Autism spectrum disorder (ASD) is a group of neurodevelopmental conditions diagnosed in the first 2-4 years of life which includes deficits in social interaction and communication. Although many brain regions are likely involved in ASD, the amygdala has been an area of great interest due to its role in emotional behavior and its numerous connections to other brain regions also implicated in ASD. Abnormal amygdala function has been demonstrated in ASD subjects and initial studies have identified altered amygdala neuroanatomy in post- mortem tissue from ASD adults. In addition, several magnetic resonance imaging (MRI) studies demonstrate that the amygdala is enlarged in young ASD subjects and that this enlargement occurs early in life. Recent reports not only confirm this enlargement but have also identified multiple patterns of amygdala growth in the first few years of life in children with ASD. These results suggest that the amygdala may be at the center of an abnormal brain network in ASD, and that amygdala pathology may vary across different groups in ASD. These findings also raise the possibility that the pattern of connectivity between the amygdala and other brain regions is altered in ASD. However, potential alterations in the white-matter pathways associated with the amygdala have not been thoroughly investigated. Diffusion tensor imaging (DTI) allows for in vivo visualization and investigation of pathways in the brain. DTI studies have already begun to identify white-matter abnormalities in the adult ASD brain, but no studies have investigated amygdala connectivity early in life when ASD symptoms first emerge and when abnormal amygdala enlargement is most pronounced. The proposed research will utilize DTI to investigate amygdala connectivity in a large longitudinal group of preschool-aged children with ASD and typically developing control children. By examining the integrity of connections to and from the amygdala in young children over several years, the proposed research will contribute significantly to our understanding of amygdala abnormalities in ASD. In addition, by examining white-matter pathways in a large group of extensively phenotyped children with ASD, this proposal seeks to further identify specific subtypes of neuropathology in ASD.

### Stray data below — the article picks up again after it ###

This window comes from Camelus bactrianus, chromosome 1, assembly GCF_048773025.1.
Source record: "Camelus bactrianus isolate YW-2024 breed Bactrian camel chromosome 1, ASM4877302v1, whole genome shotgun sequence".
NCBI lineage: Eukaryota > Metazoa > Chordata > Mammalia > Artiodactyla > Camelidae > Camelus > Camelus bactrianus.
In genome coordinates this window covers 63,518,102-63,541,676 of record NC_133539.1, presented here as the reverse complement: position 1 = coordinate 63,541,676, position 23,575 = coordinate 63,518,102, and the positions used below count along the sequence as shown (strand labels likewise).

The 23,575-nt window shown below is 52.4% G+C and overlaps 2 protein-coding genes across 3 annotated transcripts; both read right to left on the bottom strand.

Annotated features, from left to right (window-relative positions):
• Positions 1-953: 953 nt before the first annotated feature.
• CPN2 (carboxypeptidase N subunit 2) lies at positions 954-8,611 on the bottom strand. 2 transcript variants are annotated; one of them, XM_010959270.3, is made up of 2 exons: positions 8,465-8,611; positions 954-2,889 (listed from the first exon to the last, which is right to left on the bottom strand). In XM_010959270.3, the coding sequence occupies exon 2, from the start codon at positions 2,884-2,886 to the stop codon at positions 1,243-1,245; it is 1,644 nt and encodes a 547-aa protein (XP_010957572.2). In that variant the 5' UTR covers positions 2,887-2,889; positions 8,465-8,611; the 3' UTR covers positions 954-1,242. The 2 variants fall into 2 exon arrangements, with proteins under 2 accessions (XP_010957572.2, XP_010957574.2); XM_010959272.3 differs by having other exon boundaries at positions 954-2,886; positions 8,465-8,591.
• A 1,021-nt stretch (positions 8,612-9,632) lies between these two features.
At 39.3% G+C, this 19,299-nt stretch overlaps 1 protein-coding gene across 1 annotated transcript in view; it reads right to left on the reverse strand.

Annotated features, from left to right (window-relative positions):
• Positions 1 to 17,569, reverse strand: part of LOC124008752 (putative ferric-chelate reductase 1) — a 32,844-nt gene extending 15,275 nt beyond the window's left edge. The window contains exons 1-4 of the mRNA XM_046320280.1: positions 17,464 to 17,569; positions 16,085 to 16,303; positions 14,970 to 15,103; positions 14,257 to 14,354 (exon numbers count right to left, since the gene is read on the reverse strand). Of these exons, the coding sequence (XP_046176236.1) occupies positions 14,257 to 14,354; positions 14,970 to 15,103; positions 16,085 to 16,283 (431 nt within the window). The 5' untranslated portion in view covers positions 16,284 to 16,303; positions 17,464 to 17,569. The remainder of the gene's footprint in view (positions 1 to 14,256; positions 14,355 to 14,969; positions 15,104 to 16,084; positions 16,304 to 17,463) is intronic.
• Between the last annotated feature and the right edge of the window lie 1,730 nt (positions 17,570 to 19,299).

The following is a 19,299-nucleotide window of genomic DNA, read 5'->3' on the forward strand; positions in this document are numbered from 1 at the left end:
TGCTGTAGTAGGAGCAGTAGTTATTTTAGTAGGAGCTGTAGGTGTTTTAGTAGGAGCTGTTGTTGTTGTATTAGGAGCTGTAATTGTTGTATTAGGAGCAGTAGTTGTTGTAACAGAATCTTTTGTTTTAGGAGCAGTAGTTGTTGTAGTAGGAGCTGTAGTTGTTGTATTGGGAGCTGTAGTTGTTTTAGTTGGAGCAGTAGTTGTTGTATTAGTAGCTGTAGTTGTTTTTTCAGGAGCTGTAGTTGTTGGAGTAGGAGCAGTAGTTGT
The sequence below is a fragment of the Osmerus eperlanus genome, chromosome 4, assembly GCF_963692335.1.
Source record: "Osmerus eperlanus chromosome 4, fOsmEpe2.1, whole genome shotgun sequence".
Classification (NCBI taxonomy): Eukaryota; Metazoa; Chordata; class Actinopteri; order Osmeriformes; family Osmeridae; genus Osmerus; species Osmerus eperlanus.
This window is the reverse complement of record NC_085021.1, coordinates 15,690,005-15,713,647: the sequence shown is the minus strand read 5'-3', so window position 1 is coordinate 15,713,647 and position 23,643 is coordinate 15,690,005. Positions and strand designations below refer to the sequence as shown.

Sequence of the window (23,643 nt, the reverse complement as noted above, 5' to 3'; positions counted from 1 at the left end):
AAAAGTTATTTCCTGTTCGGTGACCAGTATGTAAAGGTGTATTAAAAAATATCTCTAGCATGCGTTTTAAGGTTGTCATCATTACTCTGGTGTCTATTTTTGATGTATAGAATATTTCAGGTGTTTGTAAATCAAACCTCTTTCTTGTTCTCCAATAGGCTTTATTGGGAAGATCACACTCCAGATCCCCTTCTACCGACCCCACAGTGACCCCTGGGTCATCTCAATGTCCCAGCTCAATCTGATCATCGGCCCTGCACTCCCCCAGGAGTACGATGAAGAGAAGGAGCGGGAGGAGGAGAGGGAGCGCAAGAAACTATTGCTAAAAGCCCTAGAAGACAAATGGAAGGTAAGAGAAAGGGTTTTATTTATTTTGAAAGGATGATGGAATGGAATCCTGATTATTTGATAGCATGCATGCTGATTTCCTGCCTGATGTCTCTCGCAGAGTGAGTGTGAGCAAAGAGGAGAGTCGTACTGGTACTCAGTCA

Autism spectrum disorder (ASD) is a lifelong neurodevelopmental disorder that occurs in 1 in 88 children. Understanding the problems in brain structure and function is a critical first step towards developing treatments for the disorde. This project will utilize magnetic resonance imaging to search for altered brain connectivity in 3-4 year old children with ASD.